Friday, March 30, 2012

Review of Fukushima Daiichi nuclear disaster

Previously on this blog I’ve written about the nuclear disaster at Fukushima Daiichi which occurred following the earthquake and tsunami on 3/11/11; here, here and here.  Just as the US has its 9/11 tragedy, so too Japan has its 3/11 tragedy. 
I proposed a solution for containment and protection of the nuclear reactors at Fukushima based on a masonry system used to construct containment/protection domes around these damaged reactors.  There are many advantages to this system over competing approaches.  Today (3/30/12) a new report has been issued which outlines some of the hazards and inherent dangers present at Fukushima and their continuing threat.
As I said earlier, this danger will exist for a very long time to come.  The press has previously reported (12/11) that the Fukushima site is stabilized and that any danger or threat from these damaged reactors is essentially under control.  As today’s report shows, this danger is not stabilized and the threat from these damaged reactors remains high, and will remain high for a very long time (just like I said earlier).

Tokyo Electric Power (Tepco) has seriously mishandled this situation since before it began.  They disregarded Japan’s own history of previous tsunamis, even though gigantic stone markers ("tsunami stones") were left in the area, hundreds of years ago, warning inhabitants:  “DO NOT BUILD HERE.”  The refusal of Tepco to acknowledge the extremely dangerous conditions at Fukushima for months after the accident further illustrate the poor management at Tepco.  Japanese society and culture place a high value on honor and integrity, yet Tepco has acted with a lack of honor and integrity throughout this crisis.  As I wrote in an earlier entry, Tepco was at one point trying to stuff the cracks in its poorly made containment structures with wet newspaper and diaper material.  Wet newspaper and diapers to control lethal radiation!
With today’s report on the state of the Fukushima’s damaged nuclear reactors, I am revisiting this topic.  My previous blog entries on Fukushima have been viewed over 5,000 times.  I wonder if anyone from Tepco, or Japan, or Westinghouse, or General Electric has read these entries?   At one point I was approached by a western consortium that had put together a comprehensive plan for clean-up and relief of Japan following the tsunami.  They asked to use my system.  Nothing ever came of it: the principals said Japan is seeking to fix its own problems largely on its own.  In terms of making Fukushima safe, they have not done so.  There is much to be done before Fukushima is stable, or safe, or manageable over a long time frame.
With today’s entry I am attempting to remind any reader that the masonry system described in this blog could be an effective, affordable, manageable method to help increase the safety at Fukushima for a very long time.
The advantages of the masonry system I propose are outlined here in summary form:
·         Mass production of the interlocking triangular masonry units allows them to be made as an engineered system at low cost, in high volume, in a short time, using existing concrete block manufacturing equipment.  The infrastructure to produce this system already exists.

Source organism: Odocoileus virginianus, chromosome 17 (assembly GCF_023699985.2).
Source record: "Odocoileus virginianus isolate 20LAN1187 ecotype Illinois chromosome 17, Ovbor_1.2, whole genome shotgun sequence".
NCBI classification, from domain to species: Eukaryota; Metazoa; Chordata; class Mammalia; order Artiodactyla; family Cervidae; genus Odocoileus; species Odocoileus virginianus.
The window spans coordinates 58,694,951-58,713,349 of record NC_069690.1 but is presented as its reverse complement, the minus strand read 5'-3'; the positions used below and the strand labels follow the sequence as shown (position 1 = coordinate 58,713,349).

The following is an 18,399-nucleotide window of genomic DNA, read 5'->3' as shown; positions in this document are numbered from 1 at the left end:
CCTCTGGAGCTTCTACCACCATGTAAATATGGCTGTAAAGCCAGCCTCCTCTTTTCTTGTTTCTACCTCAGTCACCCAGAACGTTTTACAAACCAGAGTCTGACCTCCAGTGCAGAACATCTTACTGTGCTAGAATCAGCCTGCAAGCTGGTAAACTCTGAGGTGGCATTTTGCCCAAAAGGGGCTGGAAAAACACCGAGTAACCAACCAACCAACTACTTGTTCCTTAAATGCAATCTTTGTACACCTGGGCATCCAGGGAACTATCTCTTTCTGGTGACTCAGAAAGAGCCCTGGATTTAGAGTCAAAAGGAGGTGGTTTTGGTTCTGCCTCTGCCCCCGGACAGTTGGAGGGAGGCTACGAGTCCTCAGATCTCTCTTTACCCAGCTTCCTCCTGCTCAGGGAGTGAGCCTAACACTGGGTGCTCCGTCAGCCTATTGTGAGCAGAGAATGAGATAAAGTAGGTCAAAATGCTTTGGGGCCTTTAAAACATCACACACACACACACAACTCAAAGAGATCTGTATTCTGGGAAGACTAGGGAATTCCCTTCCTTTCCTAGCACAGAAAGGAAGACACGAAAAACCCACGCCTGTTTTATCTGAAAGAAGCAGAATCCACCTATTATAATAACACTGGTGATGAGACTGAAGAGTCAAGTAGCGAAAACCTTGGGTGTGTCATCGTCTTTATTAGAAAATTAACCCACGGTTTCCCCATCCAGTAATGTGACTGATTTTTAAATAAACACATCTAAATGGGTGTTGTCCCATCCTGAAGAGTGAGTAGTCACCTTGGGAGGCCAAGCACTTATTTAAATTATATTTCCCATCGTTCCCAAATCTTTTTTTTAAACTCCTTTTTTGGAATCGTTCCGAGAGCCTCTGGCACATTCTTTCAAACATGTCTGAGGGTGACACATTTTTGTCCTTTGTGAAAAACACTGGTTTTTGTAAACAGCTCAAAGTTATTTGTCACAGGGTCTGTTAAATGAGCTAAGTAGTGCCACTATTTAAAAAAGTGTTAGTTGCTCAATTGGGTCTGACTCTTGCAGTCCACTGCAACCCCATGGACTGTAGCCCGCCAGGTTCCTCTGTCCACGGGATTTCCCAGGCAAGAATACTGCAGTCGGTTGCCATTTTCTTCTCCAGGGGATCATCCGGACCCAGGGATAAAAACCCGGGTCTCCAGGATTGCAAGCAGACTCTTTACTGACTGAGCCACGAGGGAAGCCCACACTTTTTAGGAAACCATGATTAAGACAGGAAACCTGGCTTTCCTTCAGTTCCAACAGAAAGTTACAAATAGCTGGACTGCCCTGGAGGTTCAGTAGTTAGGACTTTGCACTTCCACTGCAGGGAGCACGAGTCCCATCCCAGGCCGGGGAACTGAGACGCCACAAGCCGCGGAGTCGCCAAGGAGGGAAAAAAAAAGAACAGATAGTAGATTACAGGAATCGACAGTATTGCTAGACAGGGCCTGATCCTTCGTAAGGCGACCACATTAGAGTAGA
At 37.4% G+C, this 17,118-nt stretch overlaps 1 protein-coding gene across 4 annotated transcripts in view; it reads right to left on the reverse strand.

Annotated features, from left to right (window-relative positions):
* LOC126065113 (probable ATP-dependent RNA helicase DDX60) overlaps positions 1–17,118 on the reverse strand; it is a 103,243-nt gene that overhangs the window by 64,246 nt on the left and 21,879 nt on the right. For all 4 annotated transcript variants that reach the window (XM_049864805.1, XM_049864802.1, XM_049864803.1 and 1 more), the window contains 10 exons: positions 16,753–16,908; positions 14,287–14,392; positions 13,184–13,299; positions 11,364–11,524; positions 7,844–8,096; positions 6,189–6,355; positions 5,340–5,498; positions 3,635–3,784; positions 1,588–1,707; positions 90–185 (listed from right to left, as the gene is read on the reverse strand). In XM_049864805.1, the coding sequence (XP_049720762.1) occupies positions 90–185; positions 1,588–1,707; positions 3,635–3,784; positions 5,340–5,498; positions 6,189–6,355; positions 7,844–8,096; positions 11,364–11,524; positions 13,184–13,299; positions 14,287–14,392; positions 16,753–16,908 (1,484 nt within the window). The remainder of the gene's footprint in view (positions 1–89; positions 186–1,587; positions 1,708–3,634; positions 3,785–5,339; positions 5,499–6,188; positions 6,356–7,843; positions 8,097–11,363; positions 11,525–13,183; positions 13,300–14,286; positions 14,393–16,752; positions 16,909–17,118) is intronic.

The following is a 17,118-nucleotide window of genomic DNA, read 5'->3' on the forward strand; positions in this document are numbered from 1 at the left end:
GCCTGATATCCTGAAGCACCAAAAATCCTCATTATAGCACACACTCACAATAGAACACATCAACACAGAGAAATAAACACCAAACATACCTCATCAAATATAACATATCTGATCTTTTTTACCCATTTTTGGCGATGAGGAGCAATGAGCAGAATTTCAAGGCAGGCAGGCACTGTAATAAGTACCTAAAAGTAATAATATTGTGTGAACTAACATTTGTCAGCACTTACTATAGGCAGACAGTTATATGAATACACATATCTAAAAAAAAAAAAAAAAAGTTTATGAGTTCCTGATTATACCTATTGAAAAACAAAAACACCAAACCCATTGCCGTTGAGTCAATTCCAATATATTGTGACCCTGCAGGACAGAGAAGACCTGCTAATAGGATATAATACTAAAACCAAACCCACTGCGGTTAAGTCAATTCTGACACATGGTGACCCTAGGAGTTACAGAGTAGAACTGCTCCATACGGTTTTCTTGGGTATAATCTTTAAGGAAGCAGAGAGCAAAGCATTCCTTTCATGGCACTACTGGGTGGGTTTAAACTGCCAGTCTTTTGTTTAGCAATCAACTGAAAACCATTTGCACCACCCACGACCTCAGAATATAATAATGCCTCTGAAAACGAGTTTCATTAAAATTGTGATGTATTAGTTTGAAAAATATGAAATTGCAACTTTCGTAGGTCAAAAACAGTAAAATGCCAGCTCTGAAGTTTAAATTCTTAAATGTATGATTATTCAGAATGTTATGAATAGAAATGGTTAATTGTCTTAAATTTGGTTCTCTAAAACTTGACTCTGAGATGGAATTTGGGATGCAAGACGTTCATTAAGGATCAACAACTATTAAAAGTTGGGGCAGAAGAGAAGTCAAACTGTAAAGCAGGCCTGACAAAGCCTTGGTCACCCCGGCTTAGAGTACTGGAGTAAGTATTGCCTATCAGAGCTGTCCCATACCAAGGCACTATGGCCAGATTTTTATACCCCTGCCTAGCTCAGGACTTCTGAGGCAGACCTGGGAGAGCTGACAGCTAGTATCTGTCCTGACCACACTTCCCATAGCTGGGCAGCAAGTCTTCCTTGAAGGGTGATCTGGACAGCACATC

·         Use of Boron-based material in the concrete mix will act to absorb radiation.  This is an existing practice in the nuclear industry; it is a known and established material and method to help control radiation.

·         Use of concentric shells in a dome structure will greatly increase the safety factor of the domed structure.  Additional layers, or wythes of brick are easy to add, and increase the safety with each subsequent layer of block.

·         The articulated shape of the masonry unit makes it inherently easy for robotic assembly.  Multiple contact guiding surfaces align the block, and allow them to simply slide together where they are effectively locked into position.

·         A spherical dome is the strongest and most robust configuration possible for this application.  In terms of an exterior applied force, is stronger than a catenary arch, and will act not only as a containment structure, but will also protect the reactors from any other tsunamis, typhoons, terror attacks and the like.

·         I have developed an automated method for placing mortar between blocks in a dome.  This would be very easy to do robotically (this method is not described here, it’s proprietary).

·         Producing masonry units at a manufacturing plant allows Quality Control which is simply not possible if wet concrete is poured on-site at a radioactive, damaged reactor facility.  As an example of poor QC, see the current state of the sarcophagus at Chernobyl.  There are now holes in it large enough to drive a car through.

·         Venting channels to help relieve the high pressures resulting from any explosion inside the reactor are readily provided in a domed containment structure.  These vents are typically filled with boron-based sand or aggregate, and activated carbon.  This sand, aggregate and activated carbon remove radioactive material from explosive gasses as they pass through the venting channel, before they vent to the outside atmosphere.

If anyone reading this is working on fixing the situation at Fukushima (or knows people who are) I urge you to contact me.  There is much more to this system than what I have described here.  I am eager to help if I can in any way.  Please feel free to contact me.

Sunday, March 11, 2012


Two years ago today I began writing this blog.  Here is my first enry:

"I'm a masonry designer developing novel masonry systems for new applications. This blog will describe what my ideas are, how I'm making them, various uses, and so on. I will share ideas and hope to get feedback from as many interested people as I can.

I'm especially interested in doing more with concrete block than is currently possible. I want to expand the architectural vocabulary of concrete block construction to include much more than straight vertical walls and square corners. This is pretty much the status quo with current block design and construction.

As a child I had the good fortune of seeing some of the great cathedrals of europe. This experience left an indelible impression on me. It's probably why I do what I do; masonry architecture can be so much more than rectangular block and vertical walls.
Arch, cylinder, dome and sphere should all be part of the masonry repertoire.   This is possible with block manufacturing methods and materials, through innovative design. 
This is an exciting realm that combines ages-old building methods with current scientific & engineering knowledge and high-efficiency production methods."